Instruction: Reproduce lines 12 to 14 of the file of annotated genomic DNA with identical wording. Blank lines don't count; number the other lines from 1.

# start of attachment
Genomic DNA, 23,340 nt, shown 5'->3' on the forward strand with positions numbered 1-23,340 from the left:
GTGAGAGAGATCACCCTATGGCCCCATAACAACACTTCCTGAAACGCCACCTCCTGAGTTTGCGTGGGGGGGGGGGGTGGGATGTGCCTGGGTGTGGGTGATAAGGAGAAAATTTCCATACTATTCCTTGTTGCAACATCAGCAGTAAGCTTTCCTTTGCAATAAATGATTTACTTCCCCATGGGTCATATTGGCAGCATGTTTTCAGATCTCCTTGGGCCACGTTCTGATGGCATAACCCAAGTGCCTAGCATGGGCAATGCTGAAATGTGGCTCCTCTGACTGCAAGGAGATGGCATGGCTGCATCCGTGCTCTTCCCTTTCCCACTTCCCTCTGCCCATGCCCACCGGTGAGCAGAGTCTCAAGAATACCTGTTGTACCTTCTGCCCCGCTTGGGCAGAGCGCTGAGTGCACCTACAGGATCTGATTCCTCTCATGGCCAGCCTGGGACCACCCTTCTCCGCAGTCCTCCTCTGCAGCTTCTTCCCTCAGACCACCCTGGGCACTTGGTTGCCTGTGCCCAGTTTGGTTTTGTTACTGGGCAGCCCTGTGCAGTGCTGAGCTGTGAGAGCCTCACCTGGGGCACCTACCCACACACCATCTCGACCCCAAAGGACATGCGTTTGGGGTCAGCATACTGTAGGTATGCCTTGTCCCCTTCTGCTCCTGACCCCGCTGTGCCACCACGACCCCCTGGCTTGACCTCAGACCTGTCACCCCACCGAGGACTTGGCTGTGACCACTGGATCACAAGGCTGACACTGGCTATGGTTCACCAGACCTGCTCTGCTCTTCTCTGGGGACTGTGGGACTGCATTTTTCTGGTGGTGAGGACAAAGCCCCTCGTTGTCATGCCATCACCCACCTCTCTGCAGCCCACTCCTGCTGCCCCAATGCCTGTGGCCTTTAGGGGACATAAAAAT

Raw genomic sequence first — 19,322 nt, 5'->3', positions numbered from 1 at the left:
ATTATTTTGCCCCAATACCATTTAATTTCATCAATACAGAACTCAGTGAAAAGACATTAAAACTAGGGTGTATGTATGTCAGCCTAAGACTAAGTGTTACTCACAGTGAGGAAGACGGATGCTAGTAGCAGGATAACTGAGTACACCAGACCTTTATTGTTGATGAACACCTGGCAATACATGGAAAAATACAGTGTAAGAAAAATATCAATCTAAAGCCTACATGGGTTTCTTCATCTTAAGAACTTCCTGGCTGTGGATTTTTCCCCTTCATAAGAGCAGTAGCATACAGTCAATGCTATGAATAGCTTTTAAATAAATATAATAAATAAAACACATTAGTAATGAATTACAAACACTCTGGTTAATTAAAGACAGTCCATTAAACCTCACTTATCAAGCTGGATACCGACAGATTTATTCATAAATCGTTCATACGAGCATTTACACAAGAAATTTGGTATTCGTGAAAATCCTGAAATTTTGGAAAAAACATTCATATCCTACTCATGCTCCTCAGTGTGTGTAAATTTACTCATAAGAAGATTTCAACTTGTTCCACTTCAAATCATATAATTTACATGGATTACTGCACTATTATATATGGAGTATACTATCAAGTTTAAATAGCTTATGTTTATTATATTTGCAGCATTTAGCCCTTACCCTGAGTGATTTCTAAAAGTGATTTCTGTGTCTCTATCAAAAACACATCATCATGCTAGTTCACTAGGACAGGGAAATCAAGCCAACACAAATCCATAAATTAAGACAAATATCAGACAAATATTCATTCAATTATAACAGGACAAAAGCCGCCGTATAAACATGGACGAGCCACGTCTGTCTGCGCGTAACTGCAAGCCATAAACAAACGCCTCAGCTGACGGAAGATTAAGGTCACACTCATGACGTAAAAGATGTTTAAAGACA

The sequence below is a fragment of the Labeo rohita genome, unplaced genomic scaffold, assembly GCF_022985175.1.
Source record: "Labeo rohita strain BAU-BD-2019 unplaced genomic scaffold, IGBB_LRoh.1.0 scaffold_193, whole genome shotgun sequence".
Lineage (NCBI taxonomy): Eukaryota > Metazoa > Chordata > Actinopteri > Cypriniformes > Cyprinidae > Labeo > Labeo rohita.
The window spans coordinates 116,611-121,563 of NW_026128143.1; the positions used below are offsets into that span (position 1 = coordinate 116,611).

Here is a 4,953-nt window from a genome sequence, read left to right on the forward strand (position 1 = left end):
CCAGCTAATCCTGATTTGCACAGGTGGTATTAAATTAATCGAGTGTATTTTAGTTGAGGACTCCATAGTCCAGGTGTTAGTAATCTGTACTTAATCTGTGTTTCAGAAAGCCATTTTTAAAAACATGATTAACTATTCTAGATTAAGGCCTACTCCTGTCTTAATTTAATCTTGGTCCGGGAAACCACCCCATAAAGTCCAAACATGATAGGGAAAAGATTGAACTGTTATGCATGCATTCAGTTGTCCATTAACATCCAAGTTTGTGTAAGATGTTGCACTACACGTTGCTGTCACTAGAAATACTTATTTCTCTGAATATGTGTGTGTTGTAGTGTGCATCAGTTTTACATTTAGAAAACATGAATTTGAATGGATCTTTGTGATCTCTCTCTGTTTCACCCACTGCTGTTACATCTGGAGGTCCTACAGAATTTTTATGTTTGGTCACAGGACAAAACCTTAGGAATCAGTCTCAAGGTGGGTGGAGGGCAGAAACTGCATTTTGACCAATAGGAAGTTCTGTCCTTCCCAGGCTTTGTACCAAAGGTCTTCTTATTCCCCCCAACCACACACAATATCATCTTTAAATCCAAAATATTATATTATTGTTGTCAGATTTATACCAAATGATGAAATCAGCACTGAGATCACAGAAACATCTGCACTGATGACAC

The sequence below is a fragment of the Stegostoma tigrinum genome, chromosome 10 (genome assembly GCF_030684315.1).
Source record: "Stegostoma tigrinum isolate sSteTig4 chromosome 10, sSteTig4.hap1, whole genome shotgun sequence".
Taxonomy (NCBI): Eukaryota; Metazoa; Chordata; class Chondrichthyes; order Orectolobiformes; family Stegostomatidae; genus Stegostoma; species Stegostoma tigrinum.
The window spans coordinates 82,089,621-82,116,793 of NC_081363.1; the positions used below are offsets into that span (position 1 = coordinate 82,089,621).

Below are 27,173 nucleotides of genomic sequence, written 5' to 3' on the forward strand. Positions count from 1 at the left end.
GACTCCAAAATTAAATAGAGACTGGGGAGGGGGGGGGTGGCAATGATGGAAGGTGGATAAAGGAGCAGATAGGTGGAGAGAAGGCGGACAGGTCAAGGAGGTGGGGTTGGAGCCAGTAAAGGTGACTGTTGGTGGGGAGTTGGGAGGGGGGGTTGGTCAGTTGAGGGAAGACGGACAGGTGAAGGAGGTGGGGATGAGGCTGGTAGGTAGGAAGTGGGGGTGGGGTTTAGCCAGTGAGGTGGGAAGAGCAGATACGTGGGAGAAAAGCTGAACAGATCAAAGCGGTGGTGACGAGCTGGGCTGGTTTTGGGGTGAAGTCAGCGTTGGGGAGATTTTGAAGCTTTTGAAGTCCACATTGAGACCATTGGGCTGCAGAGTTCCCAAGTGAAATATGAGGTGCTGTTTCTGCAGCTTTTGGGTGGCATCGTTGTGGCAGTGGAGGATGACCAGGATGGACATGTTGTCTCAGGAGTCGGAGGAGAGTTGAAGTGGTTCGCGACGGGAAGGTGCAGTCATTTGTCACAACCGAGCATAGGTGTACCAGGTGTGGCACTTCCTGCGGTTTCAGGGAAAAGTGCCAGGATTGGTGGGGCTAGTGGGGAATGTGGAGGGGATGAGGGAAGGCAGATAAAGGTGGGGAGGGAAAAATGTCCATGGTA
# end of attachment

Source record: "Stegostoma tigrinum isolate sSteTig4 chromosome 10, sSteTig4.hap1, whole genome shotgun sequence".
Taxonomy (NCBI): Eukaryota; Metazoa; Chordata; class Chondrichthyes; order Orectolobiformes; family Stegostomatidae; genus Stegostoma; species Stegostoma tigrinum.
The window spans coordinates 82,089,621-82,116,793 of NC_081363.1; the positions used below are offsets into that span (position 1 = coordinate 82,089,621).